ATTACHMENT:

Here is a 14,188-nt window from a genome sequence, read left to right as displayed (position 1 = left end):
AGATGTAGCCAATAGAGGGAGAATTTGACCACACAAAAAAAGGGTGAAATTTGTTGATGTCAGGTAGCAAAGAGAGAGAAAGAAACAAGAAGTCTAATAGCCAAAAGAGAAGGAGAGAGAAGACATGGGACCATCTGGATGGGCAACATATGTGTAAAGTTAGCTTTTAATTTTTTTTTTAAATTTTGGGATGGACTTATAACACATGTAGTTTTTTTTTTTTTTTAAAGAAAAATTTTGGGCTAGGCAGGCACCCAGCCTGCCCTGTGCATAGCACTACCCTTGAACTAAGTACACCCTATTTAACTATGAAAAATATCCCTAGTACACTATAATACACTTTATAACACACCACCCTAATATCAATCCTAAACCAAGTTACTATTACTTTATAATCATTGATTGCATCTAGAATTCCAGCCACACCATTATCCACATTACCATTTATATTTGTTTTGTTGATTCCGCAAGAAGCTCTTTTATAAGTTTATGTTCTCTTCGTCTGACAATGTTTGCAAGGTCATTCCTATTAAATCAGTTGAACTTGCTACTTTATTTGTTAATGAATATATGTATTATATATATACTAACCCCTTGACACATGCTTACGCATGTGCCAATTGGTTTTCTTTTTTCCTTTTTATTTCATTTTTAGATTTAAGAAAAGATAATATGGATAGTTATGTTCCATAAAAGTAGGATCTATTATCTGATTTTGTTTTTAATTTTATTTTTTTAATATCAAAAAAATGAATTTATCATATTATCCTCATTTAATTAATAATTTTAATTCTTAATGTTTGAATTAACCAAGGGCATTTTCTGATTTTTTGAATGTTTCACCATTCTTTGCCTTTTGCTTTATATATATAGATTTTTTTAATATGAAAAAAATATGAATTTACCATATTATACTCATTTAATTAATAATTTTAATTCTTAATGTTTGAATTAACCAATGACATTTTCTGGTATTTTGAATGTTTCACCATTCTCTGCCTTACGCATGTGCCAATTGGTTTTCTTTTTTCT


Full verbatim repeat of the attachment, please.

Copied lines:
Here is a 14,188-nt window from a genome sequence, read left to right as displayed (position 1 = left end):
AGATGTAGCCAATAGAGGGAGAATTTGACCACACAAAAAAAGGGTGAAATTTGTTGATGTCAGGTAGCAAAGAGAGAGAAAGAAACAAGAAGTCTAATAGCCAAAAGAGAAGGAGAGAGAAGACATGGGACCATCTGGATGGGCAACATATGTGTAAAGTTAGCTTTTAATTTTTTTTTTAAATTTTGGGATGGACTTATAACACATGTAGTTTTTTTTTTTTTTTAAAGAAAAATTTTGGGCTAGGCAGGCACCCAGCCTGCCCTGTGCATAGCACTACCCTTGAACTAAGTACACCCTATTTAACTATGAAAAATATCCCTAGTACACTATAATACACTTTATAACACACCACCCTAATATCAATCCTAAACCAAGTTACTATTACTTTATAATCATTGATTGCATCTAGAATTCCAGCCACACCATTATCCACATTACCATTTATATTTGTTTTGTTGATTCCGCAAGAAGCTCTTTTATAAGTTTATGTTCTCTTCGTCTGACAATGTTTGCAAGGTCATTCCTATTAAATCAGTTGAACTTGCTACTTTATTTGTTAATGAATATATGTATTATATATATACTAACCCCTTGACACATGCTTACGCATGTGCCAATTGGTTTTCTTTTTTCCTTTTTATTTCATTTTTAGATTTAAGAAAAGATAATATGGATAGTTATGTTCCATAAAAGTAGGATCTATTATCTGATTTTGTTTTTAATTTTATTTTTTTAATATCAAAAAAATGAATTTATCATATTATCCTCATTTAATTAATAATTTTAATTCTTAATGTTTGAATTAACCAAGGGCATTTTCTGATTTTTTGAATGTTTCACCATTCTTTGCCTTTTGCTTTATATATATAGATTTTTTTAATATGAAAAAAATATGAATTTACCATATTATACTCATTTAATTAATAATTTTAATTCTTAATGTTTGAATTAACCAATGACATTTTCTGGTATTTTGAATGTTTCACCATTCTCTGCCTTACGCATGTGCCAATTGGTTTTCTTTTTTCT